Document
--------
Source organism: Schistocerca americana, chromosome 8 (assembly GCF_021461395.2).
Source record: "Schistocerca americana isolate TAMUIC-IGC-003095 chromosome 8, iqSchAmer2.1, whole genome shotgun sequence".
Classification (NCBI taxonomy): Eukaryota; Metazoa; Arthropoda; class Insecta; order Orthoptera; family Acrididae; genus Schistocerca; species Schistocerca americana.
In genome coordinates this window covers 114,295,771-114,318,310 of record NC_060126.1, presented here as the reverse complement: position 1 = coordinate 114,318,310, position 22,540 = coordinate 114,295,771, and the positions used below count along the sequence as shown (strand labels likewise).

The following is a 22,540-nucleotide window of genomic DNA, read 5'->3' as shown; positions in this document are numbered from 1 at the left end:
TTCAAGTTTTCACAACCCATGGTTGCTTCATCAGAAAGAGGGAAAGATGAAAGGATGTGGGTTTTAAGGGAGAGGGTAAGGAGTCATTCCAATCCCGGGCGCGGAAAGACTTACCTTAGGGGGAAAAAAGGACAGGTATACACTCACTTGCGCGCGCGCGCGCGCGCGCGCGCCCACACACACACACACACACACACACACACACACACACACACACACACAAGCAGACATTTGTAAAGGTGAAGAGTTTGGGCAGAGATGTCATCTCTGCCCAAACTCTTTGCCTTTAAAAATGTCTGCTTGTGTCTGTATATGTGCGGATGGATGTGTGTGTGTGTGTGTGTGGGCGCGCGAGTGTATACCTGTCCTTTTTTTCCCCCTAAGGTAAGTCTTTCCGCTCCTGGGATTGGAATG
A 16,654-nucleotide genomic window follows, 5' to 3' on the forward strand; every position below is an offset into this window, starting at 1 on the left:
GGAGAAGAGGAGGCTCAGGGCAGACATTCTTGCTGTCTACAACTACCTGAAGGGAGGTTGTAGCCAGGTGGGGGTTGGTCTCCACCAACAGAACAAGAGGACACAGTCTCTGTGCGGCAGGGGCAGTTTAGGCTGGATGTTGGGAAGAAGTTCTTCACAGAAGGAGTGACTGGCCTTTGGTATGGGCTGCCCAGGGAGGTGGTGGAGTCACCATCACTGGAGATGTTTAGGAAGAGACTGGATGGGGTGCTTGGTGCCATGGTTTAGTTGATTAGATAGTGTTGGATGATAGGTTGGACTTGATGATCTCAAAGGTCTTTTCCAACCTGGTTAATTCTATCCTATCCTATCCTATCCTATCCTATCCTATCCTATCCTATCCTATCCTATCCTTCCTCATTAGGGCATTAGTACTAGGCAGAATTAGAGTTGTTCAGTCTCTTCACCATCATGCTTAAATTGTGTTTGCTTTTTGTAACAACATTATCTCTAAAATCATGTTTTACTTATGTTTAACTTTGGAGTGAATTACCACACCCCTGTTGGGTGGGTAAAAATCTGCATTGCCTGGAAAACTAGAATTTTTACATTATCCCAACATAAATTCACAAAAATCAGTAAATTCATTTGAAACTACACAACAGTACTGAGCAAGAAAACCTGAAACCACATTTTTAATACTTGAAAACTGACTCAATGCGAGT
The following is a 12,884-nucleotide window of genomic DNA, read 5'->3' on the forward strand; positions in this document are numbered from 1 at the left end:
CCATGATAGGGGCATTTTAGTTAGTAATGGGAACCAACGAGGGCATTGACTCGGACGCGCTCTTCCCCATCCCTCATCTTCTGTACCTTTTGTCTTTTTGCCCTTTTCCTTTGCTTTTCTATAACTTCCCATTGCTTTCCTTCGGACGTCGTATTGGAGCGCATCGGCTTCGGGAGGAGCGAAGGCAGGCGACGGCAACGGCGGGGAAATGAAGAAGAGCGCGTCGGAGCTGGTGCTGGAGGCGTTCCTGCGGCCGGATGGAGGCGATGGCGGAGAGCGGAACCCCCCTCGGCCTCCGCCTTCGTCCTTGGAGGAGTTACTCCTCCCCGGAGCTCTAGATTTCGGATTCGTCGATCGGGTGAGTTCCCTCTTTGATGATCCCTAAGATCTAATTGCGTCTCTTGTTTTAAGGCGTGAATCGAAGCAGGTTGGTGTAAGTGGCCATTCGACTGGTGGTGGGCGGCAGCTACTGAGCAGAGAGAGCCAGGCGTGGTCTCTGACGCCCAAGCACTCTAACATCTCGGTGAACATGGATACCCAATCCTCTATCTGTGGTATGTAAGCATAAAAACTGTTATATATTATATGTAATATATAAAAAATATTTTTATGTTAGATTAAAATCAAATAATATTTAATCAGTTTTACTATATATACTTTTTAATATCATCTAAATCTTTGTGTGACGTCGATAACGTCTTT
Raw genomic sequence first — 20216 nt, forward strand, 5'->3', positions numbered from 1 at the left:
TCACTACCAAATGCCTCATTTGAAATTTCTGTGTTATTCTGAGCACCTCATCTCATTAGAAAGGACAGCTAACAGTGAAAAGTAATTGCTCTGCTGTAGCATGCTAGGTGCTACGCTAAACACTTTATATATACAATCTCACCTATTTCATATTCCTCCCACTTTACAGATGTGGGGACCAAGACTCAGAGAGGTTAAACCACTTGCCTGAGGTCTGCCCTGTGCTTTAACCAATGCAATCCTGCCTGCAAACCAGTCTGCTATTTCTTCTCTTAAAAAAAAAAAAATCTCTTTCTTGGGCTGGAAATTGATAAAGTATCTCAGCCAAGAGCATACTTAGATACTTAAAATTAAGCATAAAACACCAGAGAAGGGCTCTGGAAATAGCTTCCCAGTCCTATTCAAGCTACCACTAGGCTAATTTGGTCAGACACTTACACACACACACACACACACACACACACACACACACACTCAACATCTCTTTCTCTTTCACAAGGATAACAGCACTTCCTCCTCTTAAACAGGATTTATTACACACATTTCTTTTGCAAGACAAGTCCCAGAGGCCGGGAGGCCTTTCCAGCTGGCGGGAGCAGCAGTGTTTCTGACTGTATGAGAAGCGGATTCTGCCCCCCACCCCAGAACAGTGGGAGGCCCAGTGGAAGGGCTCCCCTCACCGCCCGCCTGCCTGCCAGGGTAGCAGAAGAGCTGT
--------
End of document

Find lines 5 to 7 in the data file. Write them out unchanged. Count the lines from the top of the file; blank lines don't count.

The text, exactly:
The following is a 22,540-nucleotide window of genomic DNA, read 5'->3' as shown; positions in this document are numbered from 1 at the left end:
TTCAAGTTTTCACAACCCATGGTTGCTTCATCAGAAAGAGGGAAAGATGAAAGGATGTGGGTTTTAAGGGAGAGGGTAAGGAGTCATTCCAATCCCGGGCGCGGAAAGACTTACCTTAGGGGGAAAAAAGGACAGGTATACACTCACTTGCGCGCGCGCGCGCGCGCGCGCGCCCACACACACACACACACACACACACACACACACACACACACACACACAAGCAGACATTTGTAAAGGTGAAGAGTTTGGGCAGAGATGTCATCTCTGCCCAAACTCTTTGCCTTTAAAAATGTCTGCTTGTGTCTGTATATGTGCGGATGGATGTGTGTGTGTGTGTGTGTGGGCGCGCGAGTGTATACCTGTCCTTTTTTTCCCCCTAAGGTAAGTCTTTCCGCTCCTGGGATTGGAATG
A 16,654-nucleotide genomic window follows, 5' to 3' on the forward strand; every position below is an offset into this window, starting at 1 on the left: